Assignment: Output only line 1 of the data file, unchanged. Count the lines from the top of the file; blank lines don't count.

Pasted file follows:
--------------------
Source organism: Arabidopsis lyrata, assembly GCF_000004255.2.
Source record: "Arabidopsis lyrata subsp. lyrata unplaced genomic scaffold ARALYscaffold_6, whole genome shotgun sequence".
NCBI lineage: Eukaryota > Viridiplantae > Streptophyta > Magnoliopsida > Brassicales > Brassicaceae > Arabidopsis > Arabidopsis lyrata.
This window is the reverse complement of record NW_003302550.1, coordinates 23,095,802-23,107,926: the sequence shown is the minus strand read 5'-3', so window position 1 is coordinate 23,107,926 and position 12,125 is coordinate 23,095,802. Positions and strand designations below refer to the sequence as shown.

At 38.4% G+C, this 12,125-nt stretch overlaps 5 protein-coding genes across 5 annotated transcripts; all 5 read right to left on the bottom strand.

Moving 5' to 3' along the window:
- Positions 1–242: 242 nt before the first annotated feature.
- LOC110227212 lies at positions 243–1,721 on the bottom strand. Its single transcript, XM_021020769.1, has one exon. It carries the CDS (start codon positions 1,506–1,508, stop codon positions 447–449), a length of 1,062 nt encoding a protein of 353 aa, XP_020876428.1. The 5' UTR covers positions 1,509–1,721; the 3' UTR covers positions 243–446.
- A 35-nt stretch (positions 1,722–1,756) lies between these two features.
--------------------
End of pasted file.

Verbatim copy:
Source organism: Arabidopsis lyrata, assembly GCF_000004255.2.